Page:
Wednesday, March 24, 2004

I just gotta continue.

We aren't talking about style or even full use of language features.  Although fully understanding a language's features can make you a more productive coder and can vastly aid your creations of beautiful elegance, that is not the point.

The point is creating minimal objects which perform their tasks.  Its about giving careful thought as to what this "thing" you're writing is supposed to DO, not necessarily how you write it.  Its about minimizing dependencies, documenting them and being careful about how state is handled.

To not even TRY, is an abomination and to make excuses as lame as "walk a mile in someone's sandals" is just pure bullshit.

Getting "over oneself" is knowing that there are better ways of doing things and that the world is a big interesting place.  You probably did not invent something new today, nor will you tomorrow.  Mostly, you follow some good practices which others have already laid before you.  Get one with it.  Don't be a dumb ass.

Wednesday, March 24, 2004

"If its true that there is someone who can code better than yourself"

And here you expose your naivety about what constitutes "good" or "bad" code in general discussions such as these -- when someone walks into a new position, immediately pontificates about the horrors of the code that they find, they haven't elevated themselves to superior coder: At that point they've done nothing more than fulfilled a tired cliche for programmers.

Over the past couple of days I've read a variety of the interviews on Artima from industry heavyweights (people who actually created the languages), and it's hilarious how diametrically opposed some of their opinions are about what constitutes good practices and thus good code. It's always fascinating when some low level grunt comes onto online boards and proclaims that it's all black and white, cut and dry.

Dennis Forbes
Wednesday, March 24, 2004

Pah! Snort! Grunt!

One lame generalization deserves another.  Put on a bikini and we'll go mud wrestling together, right here, right now.  I'll show you what good code is... Slather me up, I'm slippery when wet.

Wednesday, March 24, 2004

People who say there's no such things as good or bad code probably haven't seen really bad code. I wish I could spend a day writing some bad code for them - they'd soon change their tune.

Sure, there's always someone who's a better coder than you. There's probably millions, but that doesn't mean that you can't recognise a steaming pile of crap when you see it.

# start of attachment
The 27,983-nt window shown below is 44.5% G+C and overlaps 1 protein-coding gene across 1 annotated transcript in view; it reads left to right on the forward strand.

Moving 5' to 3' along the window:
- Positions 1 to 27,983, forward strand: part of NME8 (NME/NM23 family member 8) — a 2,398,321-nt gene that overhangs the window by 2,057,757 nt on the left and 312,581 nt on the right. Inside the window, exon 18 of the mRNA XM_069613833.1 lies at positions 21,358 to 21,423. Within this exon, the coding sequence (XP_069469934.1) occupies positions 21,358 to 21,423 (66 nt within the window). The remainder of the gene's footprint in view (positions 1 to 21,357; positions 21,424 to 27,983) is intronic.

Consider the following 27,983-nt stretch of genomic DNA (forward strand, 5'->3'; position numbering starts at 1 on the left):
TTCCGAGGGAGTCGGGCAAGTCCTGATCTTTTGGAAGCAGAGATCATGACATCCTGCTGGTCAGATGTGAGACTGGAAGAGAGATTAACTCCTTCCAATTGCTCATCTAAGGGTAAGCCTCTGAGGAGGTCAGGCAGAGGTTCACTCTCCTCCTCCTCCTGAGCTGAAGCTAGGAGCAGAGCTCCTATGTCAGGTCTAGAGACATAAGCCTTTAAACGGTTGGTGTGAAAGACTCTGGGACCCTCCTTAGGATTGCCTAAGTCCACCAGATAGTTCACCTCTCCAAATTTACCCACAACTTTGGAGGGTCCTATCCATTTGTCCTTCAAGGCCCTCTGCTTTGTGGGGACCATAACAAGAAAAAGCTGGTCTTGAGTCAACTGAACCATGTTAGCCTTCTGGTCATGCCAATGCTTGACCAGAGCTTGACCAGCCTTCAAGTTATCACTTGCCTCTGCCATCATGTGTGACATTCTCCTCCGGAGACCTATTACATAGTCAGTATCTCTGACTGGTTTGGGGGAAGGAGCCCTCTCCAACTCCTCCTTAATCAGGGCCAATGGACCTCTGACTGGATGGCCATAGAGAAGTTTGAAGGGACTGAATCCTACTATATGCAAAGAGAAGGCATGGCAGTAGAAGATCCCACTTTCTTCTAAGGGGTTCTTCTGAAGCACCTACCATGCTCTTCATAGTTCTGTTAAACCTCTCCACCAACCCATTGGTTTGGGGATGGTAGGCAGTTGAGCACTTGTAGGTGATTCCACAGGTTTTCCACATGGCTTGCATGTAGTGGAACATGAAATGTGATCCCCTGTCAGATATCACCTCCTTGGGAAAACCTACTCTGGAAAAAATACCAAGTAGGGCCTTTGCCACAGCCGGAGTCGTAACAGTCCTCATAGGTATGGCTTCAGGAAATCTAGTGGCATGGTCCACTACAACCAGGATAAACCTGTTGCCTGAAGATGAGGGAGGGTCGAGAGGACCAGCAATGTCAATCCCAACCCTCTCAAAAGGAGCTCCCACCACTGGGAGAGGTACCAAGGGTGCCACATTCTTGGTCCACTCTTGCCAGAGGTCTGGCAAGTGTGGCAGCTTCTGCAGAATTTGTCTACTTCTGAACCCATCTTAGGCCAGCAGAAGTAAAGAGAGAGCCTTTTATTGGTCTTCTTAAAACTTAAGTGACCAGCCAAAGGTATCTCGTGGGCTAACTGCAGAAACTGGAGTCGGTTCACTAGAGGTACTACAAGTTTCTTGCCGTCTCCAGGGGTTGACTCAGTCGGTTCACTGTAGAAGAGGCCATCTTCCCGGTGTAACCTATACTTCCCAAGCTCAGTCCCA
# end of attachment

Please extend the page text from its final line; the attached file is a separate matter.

I never understood the "get over yourself" comments. If you ask me, the main difference between a good coder and a bad one is that good coders know that they can still improve and are continuously trying to do so.

Thursday, March 25, 2004

Just to clarify, my position is not that there isn't steaming turd code that has no redeeming qualities (there is), but rather that the other end -- "good" code -- is entirely subjective, and to someone somewhere I'm sure every piece of code ever written is bad code, and often it can be backed up with justifiable, debatable reasons.

Even technological progression turns good code into bad code - A lot of "spaghetti" C code became bad code when C++ came out in a lot of people's eyes. .NET loosely typed collections will become bad code when generics come out in the 2.0 Framework.

Dennis Forbes
Thursday, March 25, 2004

Dennis Forbes describes a very real tendency for every programmer to dislike code they've inherited, simply because it isn't how they would approach the problem.  Perhaps we'd generally rather make the world conform to us than conform to it ourselves, even a small part of it.

But setting that aside, the existence of very, very bad code is also very real.  One should be wary of the tendency Dennis Forbes described, but sometimes -- hell, often! -- we really do find very bad code.  That there are vast differences in programmer skill, care, and talent is no mere illusion of ego.

Thursday, March 25, 2004

From John R. Searl, a giant in cognitive science & philosophy:

"Well, again, it's very hard to summarize but I would say the university became less self-confident in its elitism. By definition a university has to strive for the best. If you're not striving for the best you're not the best university, you're not doing all that you can. But the best means that some things are better than others. Some professors are better than other professors, some books are better than other books. Some ideas are intelligent, other ideas are stupid. And a university has to be committed to quality. It's nothing mysterious, it's like the San Francisco '49ers. They try to get the best coaches and the best players and make them do the best they can. Well we're supposedly trying to get the very best professors and the very best students, and that means intellectually the best -- the intellectual elite of the country as the professors, and the intellectual elite of the state and people from out of state as the students -- and make them perform at the highest possible level. Well, we're still committed to that but we're more bashful about saying it in public. And there is a sort of an undercurrent that, well, maybe that's all a really kind of disguised power structure and maybe it's all a sort of disguised oppression and colonialism, and we've got to get out of this idea that some books are really superior to others, and some students are superior to others, and some professors are better than others. And that's bad. I mean, if you don't believe in quality, and you don't believe that the ultimate criterion of success in this game is what's better and what's worse, what has the quality and what lacks the quality, then you've given up on the ideal of academic life. And I don't want to overstate this. I don't want to say we've abandoned our elitism. But we're less self-confident than we were in the fifties and in the sixties."